18. The learned counsel appearing for the petitioner has also relied on the decision in Kshitish Chandra Purkait v. Santosh Kumar Purkait and others, and argued that under Section 100 of C.P.C. the Court has to formulate the substantial questions of law and put the opposite party on notice and give a fair and proper opportunity to meet the point. In the absence thereof hearing of Second Appeal would be illegal. I am at loss to understand how this judgment is applicable to the facts or the present case. As stated above, two specific questions of law have been formulated and raised in the memorandum of grounds. Even prior to admission of Second Appeal 1, notice of motion has been ordered and in response to the notice of motion, the respondent has engaged the senior counsel and the senior counsel has also argued the matter on the basis of and with reference to the substantial questions of law formulated and raised in the memorandum of grounds and a decision has, been arrived at by this Court, In view of the same, I am not able to countenance this point also.
19. Further, the learned counsel appearing for the petitioner has relied on a decision in Vatticherukuru village Panchayat v. Nori Venkataraina Deekshithulu and others, 1991 Suppl. (2) SCC 228 for the proposition that the patta granted in the settlement proceedings have greater evidentiary value so as to sustain his argument that the observation in the judgment under review that the appellant is having a better title and to support, his argument that the Court has misconstrued Ex. A.1 as; mutation entries in the revenue records. To rebut this contention, Mr. Parthasarathy relied, on decisions in Sri-La-Sri Sivaprakasa Pandara Sannadhi Avargal v. Tmt. T.Parvathi Ammal and others, and T.K.Ramanujam Kavirayar and others v. Sri-La-Sri Sivaprakasa Pandara Sannadhi Avargal, Hereditary Trustee of vilapoojai Kattalai attached to Sri Courtalanathaswarni Temple, Courtalam, Thiruvavaduthurai Adheenam, 1988 (2) LW 513, wherein it is stated that the patta granted under Sections 11 to 14 is only a bill and not a title deed. In view of the limited scope of Order 47, Rule 1. of C.P.C, I am not inclined to go in detail about these judgments. However, to see that this question has been considered in the judgment under review, I am referring the reasoning given in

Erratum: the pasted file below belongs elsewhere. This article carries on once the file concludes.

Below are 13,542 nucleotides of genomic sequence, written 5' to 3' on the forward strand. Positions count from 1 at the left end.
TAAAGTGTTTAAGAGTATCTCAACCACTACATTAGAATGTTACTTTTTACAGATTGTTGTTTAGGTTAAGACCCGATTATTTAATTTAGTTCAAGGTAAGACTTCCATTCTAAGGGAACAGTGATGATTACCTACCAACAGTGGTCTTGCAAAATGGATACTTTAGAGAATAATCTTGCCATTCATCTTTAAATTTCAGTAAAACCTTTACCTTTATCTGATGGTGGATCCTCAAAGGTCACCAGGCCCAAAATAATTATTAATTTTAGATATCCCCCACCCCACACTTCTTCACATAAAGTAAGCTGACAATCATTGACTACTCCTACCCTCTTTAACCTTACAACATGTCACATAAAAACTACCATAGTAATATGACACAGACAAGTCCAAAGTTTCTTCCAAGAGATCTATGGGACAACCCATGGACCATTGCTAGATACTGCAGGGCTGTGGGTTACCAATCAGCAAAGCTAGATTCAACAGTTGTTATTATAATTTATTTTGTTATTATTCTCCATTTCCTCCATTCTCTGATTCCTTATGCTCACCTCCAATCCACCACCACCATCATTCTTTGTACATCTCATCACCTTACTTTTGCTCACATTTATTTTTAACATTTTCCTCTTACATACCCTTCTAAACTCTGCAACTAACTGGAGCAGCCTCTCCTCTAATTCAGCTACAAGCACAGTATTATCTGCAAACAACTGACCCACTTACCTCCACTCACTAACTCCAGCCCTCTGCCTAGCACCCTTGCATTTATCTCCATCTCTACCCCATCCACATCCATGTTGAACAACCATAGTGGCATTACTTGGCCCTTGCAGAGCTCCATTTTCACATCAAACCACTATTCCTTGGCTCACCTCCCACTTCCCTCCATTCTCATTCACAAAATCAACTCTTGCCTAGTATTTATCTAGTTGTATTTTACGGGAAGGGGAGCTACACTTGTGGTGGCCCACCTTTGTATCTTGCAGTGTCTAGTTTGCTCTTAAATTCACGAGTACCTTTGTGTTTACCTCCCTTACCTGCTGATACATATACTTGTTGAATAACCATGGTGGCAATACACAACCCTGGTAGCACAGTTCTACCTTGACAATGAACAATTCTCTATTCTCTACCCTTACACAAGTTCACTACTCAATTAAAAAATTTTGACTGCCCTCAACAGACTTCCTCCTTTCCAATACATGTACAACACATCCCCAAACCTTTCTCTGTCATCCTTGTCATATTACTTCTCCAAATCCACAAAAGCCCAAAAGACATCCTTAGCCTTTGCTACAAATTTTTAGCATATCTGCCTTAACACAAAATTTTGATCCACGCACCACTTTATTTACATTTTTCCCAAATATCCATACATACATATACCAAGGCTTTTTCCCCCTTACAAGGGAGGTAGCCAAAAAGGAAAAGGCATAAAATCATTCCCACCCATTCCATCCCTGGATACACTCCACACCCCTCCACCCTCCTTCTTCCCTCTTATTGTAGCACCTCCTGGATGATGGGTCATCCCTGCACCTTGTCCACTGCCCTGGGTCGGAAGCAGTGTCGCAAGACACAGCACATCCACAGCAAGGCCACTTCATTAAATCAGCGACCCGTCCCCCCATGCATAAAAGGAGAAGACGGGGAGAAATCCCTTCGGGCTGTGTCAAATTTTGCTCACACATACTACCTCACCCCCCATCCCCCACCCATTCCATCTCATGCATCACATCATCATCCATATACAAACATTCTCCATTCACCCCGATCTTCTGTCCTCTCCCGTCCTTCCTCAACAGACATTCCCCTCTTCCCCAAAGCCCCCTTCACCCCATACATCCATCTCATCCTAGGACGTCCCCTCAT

the judgment. This Court has given the reason that the plaintiff alleges that the, property originally belonged to grand father and on his death, on the basis of oral partition, he became the absolute owner. Absolutely, no evidence has been let-in to show that the property originally belonged to his grandfather and how he acquired the same. Reliance was placed on Ex.A.1 patta granted wherein it is stated “Vazhimuria” means “devolution of interest”. In Ex.A. 1, pymash number is stated to be 350/1 and survey number is 310. After Inam was abolished, it has been re-surveyed and its re-survey number is 310. The same could be seen from Ex.A.2 also which is an extract or town survey register. Even in the appellate Court judgment, in Paragraph No.8 it is stated that patta has been granted under Inam Abolition Act. After Inam Abolition Paimash No, 350 has been divided into 350A and 350/1. The Court also further states that except producing the said patta, no evidence has been let in and also, observed that Ex.A.1 only shows that patta has been changed in the name of the plaintiff, since the property was devolved on him. This observation has been taken in isolation and it has been argued that it is an error apparent on the face of the record. This argument, in my view, is not available to the petitioners in this application, in view of the appellate Court’s finding as stated above, which Court dismissed the appeal in favour of the petitioners herein. The learned counsel put forth an argument that the observation of the lower appellate Court cannot be a finding since no issue was raised before it. This argument also cannot be countenanced in the review application. If at all the same could be advanced to destablise the judgment under review at appropriate forum but not in review application.
21. In view of the above discussion as to the scope and particularly the elaborate arguments and series of case law cited by the learned counsel for the
petitioners would itself go to prove beyond any doubt the alleged error now
sought to be projected is not self evident and as such would not come within
the ambit of Order 47, Rule 1 of C.P.C. useful reference can be had to the
judgment in Parison Devi and others v. Sumitra Devi and others, . The grievance of the review petitioner against the judgment of this
Court dated 19.7.1999 as discussed above cannot be ventilated under the
provisions of Order 47, Rule 1 of C.P.C. and his remedy is elsewhere, if he so choses and advises.
22. In view of the same, the Review Petition is dismissed. No Costs. Consequently, the connected C.M.P. Nos. 11444 and 11445 of 2000 are also dismissed.